“Next Year,” Coming Soon to a Houston Ballpark Near You
By Andy Brown
I’m 19 years old. The Houston Astros have a pretty proud history for such a relatively young franchise, but I haven’t been around for much of it. The only experiences I can hang my hat on happened during my first two years of supporting the team, 2004 and 2005, having only really discovered baseball in 2003. This team has averaged 69 wins per season since then, which has been the vast majority of my fanhood.
Needless to say, it’s been a pretty long time since I’ve been able to proudly proclaim my undying allegiance for the Houston Astros without getting some laughs. But after years of looking up at the rest of the league, I finally feel like that day is coming. I see a light at the end of this tunnel, and just typing that feels so, so good. Obviously, nothing is guaranteed, but when your limited sample size as a fan is as abysmal as mine is, you have to follow any semblance of light to avoid wallowing in sadness.
But boy, back in the day (“the day” being relative), being an Astros fan was something to be proud of. I remember bounding through the playground in fourth grade wearing my Roger Clemens jersey, bragging to my friends that my team was going to the World Series.
“Things are trending upwards. That’s not an opinion, it’s a fact.”
Most kids in Austin were “Astros fans” at that point, but I’m pretty sure I was the only scrawny fourth grader in town who cried in his bedroom listening to static-filled, commercialized ramblings of Milo Hamilton (sorry) while the Astros stunk up the joint through their first 45 games (15-30), and asking the Lord why He couldn’t let them be as good as they were in 2004. And, whaddaya know, the big man upstairs came through. This would set the precedent for my resolute faith in the Houston Astros that I somehow have never questioned.
However, dropping four straight close, gritty games in the franchise’s inaugural World Series just didn’t keep a whole lot of young kids interested. Gut-wrenching as those games were, I was still walking on thin air. There’ll be room for those kids on the bandwagon next year, I thought. Just wait and see.
Next year never came.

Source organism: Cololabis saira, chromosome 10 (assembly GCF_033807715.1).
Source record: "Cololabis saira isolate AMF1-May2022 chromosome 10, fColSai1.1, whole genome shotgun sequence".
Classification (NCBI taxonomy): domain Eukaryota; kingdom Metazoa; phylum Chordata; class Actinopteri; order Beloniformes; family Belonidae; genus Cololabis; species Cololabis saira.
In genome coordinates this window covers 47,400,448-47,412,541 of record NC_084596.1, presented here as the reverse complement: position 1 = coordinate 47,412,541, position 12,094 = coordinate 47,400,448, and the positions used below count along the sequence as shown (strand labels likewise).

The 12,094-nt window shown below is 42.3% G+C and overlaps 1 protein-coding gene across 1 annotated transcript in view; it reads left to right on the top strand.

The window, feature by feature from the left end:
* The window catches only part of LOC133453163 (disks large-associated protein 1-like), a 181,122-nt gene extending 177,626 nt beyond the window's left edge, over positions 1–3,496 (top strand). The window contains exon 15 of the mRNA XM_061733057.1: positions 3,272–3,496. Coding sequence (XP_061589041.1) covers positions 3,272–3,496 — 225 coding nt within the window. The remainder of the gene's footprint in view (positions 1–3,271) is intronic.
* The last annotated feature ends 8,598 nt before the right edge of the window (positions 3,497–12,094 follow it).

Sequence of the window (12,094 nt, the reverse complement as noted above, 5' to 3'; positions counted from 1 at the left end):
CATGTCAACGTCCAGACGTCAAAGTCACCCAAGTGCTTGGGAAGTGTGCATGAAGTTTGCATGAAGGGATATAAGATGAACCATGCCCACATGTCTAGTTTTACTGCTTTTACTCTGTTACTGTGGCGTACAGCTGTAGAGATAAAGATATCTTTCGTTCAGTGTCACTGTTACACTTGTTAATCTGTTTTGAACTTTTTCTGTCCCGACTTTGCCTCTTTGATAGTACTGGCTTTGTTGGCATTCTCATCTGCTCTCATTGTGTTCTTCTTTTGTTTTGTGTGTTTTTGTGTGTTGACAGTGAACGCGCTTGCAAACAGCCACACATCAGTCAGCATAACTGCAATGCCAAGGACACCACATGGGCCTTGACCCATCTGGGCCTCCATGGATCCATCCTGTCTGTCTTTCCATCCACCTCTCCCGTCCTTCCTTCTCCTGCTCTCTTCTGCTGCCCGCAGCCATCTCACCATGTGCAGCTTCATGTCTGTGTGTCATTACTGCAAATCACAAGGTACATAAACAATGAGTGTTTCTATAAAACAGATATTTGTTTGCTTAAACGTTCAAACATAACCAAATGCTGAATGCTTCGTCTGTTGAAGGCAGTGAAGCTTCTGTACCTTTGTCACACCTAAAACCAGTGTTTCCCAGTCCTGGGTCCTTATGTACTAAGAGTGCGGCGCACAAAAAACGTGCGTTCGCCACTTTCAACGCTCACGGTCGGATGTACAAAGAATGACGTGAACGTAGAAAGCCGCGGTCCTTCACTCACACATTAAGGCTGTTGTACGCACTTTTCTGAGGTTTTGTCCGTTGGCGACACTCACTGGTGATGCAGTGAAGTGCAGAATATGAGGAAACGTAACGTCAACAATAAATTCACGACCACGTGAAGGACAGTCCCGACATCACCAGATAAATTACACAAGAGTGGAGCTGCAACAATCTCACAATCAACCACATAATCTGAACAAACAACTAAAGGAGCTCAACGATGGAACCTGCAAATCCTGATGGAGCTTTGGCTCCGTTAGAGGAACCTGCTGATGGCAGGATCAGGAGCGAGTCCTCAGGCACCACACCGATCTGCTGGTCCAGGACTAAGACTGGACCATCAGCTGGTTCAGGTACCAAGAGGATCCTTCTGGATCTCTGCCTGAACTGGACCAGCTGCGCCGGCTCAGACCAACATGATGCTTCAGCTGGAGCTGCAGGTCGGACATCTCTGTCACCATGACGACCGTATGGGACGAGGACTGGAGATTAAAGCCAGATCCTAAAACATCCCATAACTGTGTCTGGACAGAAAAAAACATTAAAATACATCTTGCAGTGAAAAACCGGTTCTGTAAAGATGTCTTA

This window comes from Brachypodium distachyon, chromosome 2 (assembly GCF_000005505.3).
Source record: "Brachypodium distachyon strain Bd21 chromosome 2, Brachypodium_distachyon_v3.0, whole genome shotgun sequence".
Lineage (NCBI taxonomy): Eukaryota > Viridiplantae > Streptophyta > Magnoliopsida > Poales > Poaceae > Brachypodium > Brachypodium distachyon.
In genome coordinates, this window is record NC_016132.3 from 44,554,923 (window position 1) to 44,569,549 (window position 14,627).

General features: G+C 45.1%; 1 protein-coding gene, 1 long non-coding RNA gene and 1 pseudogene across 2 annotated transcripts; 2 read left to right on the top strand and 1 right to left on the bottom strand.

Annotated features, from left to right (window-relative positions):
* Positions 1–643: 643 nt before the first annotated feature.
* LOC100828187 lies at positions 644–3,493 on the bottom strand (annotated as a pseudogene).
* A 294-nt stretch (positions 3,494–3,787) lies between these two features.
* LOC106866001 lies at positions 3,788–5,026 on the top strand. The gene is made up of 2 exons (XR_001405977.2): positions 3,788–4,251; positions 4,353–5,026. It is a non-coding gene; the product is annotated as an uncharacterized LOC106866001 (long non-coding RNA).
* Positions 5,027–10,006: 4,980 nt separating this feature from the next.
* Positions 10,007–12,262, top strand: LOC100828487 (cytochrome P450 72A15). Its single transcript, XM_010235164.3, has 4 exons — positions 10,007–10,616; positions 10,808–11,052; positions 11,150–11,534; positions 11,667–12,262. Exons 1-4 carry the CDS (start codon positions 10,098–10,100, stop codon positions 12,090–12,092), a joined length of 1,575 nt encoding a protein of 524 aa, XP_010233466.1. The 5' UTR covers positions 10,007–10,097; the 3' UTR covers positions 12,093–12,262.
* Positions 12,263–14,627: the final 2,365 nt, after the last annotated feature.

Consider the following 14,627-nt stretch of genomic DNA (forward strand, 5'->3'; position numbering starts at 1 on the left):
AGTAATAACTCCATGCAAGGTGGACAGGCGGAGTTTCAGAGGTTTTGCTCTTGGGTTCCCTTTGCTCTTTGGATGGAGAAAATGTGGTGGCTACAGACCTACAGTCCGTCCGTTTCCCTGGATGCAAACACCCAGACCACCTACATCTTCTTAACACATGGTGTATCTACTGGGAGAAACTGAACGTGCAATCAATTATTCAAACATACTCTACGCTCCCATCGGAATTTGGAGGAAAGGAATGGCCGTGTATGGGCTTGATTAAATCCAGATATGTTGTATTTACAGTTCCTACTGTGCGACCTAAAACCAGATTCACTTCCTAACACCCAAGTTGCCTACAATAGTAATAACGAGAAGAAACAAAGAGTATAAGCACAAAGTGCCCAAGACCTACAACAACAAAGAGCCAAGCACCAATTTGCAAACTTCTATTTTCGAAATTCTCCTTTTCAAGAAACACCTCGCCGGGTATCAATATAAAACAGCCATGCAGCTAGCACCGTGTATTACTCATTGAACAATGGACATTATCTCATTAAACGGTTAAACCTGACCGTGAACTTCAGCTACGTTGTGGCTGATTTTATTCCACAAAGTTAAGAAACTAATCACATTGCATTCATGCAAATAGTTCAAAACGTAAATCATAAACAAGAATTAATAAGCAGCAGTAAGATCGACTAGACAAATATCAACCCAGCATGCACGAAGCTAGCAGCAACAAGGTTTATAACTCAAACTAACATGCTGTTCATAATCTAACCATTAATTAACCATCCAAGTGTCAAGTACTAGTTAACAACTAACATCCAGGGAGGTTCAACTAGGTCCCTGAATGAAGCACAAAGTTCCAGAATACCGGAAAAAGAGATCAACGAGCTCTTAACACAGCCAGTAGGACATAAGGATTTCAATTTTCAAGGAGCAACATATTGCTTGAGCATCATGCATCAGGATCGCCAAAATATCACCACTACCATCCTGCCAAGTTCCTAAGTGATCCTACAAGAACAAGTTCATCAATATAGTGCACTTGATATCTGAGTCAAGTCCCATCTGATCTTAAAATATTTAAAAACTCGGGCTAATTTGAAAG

Scott Rovak-USA TODAY Sports
You all know how this story went: the Houston Astros went “gentle into that good night.” Much like the fall of the Roman Empire, there was corruption at the top of the totem pole. The front office kept trying to recreate the scrappy group that had brought home the ’05 NL pennant with washed up free agents (Mr. Anal Fissure himself) and horribly uneven trades (seriously, just look at the Jason Jennings trade), flushing draft picks down the toilet and gutting the minor league system. This was 2006-10, or as the Astros’ Wikipedia page calls it, “The Decline.” Shout outs to Tim Purpura, Ed Wade and of course, Drayton McLane.
But there’s hope on the horizon now. After finally hitting rock bottom in 2013, things are trending upwards. That’s not an opinion, it’s a fact. Just look at how aggressive Jeff Luhnow was in bolstering several areas of weakness this offseason. Look at the 2014 Major League batting champion who will be leading off this season. Look at Carlos Correa, the third best prospect in baseball, waiting in the wings. Look at a healthy George Springer coming back with a vengeance. Look at Dallas Keuchel’s complete transformation into a bona fide ace (who saw that coming?). Look at the fact that there will actually be Astros baseball on TV this season. This is the most exciting time it’s been to be an Astros fan since I was in elementary school, back when dinosaurs roamed the Earth.
And even if everything goes wrong, my allegiance will never waver. Perhaps that comes from my persistence as an elementary schooler who never lost faith in my idols (except Roger Clemens, the steroids thing was kind of a deal breaker for me), or perhaps that comes from my pure hatred for the Texas Rangers. One way or another, I’m here for the long haul.
For years I’ve been saying that despite my sorrow, I still had faith that someday, somehow, the Astros would “rage, rage against the dying of the light.” It’s that faith that has kept me around, and will continue to do so even in dire circumstances. I always knew that somehow, someway, at some point in my lifetime, my faith would be rewarded … in some far off “next year.” But now, that “next year” doesn’t seem far off at all.